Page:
UK School Bans Talking In The Corridors To Calm Down Students

By Luke Miller

A secondary school in the UK has prohibited its students from speaking between lessons, with the threat of detention to those who dare to break the new rule.

A letter has been sent out to the parents at Ninestiles school in Acocks Green, Birmingham, saying the 11-18 year-old pupils will now be expected to move between lessons in complete silence.

“We know that behaviour is already of a high standard but we want and expect more from our learners, and so from Monday 5th November students will move around the building in silence during change over times,” says the letter. “This will ensure students arrive calmly and ready to learn and staff can give out any information they need to swiftly and easily.”

The letter stated “all student movement including to and from assembly, at lesson changeover and towards communal areas at break and lunch” needs to be in silence, however, there will be areas in which the students can talk at break and lunch times. “The sanction for breaking the silent corridor rule will initially be a 20-minute detention; any repeated failure to follow the school policy will result in an appropriate escalation of sanctions,” the letter said.

Parents are already criticising the announcement, with one parent, telling BirminghamLive, that she cannot understand the sudden change. “It alienates young people and makes school feel like a prison rather than a place of learning,” she said. “Would any of us go to a workplace where this was the case? As a parent, I feel this is creating an environment that works against learning, against what the school is there to do, which is to educate, not control and punish.”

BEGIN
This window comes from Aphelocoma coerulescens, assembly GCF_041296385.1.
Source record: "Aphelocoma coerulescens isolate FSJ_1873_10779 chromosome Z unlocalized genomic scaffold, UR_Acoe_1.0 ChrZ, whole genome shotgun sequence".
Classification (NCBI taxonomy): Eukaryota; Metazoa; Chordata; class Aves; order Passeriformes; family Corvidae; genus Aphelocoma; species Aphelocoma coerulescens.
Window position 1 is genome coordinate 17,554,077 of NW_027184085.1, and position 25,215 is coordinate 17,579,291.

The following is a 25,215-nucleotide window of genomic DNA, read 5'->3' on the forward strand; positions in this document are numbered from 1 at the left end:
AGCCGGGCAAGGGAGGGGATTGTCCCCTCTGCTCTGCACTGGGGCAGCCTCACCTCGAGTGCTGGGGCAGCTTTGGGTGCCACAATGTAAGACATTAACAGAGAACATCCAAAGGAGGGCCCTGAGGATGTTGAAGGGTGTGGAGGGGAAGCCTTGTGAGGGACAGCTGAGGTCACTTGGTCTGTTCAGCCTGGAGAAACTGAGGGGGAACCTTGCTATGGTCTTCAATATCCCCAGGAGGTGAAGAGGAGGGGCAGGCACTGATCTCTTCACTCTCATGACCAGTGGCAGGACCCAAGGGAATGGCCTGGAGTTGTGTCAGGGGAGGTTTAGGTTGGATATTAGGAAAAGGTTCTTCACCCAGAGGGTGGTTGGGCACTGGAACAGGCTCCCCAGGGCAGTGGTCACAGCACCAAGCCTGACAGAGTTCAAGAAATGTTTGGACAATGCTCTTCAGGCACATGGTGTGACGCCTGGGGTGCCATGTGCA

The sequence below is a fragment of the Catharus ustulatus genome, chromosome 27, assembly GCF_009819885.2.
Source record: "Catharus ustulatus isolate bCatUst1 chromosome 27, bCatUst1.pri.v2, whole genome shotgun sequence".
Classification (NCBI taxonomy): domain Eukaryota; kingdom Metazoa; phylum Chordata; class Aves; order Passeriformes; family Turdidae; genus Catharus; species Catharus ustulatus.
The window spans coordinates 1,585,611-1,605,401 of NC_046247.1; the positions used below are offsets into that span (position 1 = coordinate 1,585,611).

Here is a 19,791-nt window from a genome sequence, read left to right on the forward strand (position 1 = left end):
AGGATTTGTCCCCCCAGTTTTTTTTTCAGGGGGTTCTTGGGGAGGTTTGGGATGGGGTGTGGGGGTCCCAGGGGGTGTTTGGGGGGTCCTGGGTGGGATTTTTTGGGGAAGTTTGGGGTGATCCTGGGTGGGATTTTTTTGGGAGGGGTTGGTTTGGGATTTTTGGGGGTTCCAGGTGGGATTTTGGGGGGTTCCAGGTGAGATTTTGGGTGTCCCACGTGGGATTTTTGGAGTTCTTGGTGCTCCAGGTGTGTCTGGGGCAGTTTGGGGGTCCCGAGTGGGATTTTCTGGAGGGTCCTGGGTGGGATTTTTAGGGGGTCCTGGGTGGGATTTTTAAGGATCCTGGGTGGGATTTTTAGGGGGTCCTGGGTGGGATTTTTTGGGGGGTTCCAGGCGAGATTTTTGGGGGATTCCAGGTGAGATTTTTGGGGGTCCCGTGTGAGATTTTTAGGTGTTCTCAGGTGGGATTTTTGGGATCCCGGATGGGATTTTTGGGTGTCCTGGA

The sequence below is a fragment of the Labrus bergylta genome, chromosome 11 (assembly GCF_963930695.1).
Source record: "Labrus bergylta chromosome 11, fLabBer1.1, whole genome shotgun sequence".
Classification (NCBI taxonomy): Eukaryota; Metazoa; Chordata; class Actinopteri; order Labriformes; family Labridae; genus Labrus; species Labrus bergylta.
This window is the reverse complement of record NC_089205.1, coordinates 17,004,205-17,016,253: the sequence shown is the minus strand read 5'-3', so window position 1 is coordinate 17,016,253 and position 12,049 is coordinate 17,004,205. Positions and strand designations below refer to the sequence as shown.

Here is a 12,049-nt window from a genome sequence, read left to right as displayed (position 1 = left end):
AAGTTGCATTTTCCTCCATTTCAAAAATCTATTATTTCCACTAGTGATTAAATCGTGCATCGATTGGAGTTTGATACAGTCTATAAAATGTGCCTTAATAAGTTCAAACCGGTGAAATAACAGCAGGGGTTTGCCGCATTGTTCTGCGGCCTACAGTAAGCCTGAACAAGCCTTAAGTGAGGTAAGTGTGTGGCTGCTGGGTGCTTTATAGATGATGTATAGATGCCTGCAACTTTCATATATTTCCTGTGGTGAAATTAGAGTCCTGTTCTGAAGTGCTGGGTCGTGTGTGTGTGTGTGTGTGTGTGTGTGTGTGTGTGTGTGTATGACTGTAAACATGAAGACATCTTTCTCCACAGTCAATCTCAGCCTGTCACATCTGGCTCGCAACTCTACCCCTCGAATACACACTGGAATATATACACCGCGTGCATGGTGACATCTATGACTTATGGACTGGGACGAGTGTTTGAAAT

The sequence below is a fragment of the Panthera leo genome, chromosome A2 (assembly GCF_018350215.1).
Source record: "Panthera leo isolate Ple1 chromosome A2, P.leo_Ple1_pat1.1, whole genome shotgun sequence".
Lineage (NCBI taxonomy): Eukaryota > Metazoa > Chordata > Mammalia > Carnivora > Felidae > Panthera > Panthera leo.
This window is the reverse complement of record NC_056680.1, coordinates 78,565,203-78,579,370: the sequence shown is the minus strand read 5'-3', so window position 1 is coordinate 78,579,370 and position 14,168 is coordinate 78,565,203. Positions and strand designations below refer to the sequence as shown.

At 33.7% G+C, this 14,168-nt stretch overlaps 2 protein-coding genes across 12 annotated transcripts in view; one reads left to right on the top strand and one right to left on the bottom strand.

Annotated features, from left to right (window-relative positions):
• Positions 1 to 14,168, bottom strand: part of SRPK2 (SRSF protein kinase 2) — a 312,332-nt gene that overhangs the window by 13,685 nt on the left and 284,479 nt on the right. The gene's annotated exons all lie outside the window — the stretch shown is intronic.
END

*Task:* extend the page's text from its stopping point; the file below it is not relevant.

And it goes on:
The headteachers Alex Hughes and Andrea Stephens have defended their new policy, but also agreed that it would be reviewed at the end of the term. “Ninestiles is committed to the highest standards of behaviour and we know that students arriving to lessons ready to learn can be further supported by doing so in silence at certain points in the day,” they said. “This is already an expectation for arrival at exams and during fire drills and, as such, is simply an extension of that code of behaviour. We will review this change at the end of Term 2 and the views of our students, parents and carers will be welcomed as part of that process.”

I am Luke Miller the author of this article, and creator of Potential For Change. I like to blend psychology and spirituality to help you create more happiness in your life.Grab a copy of my free 33 Page Illustrated eBook- Psychology Meets Spirituality- Secrets To A Supercharged Life You Control Here 

IMAGE CREDIT:  dolgachov

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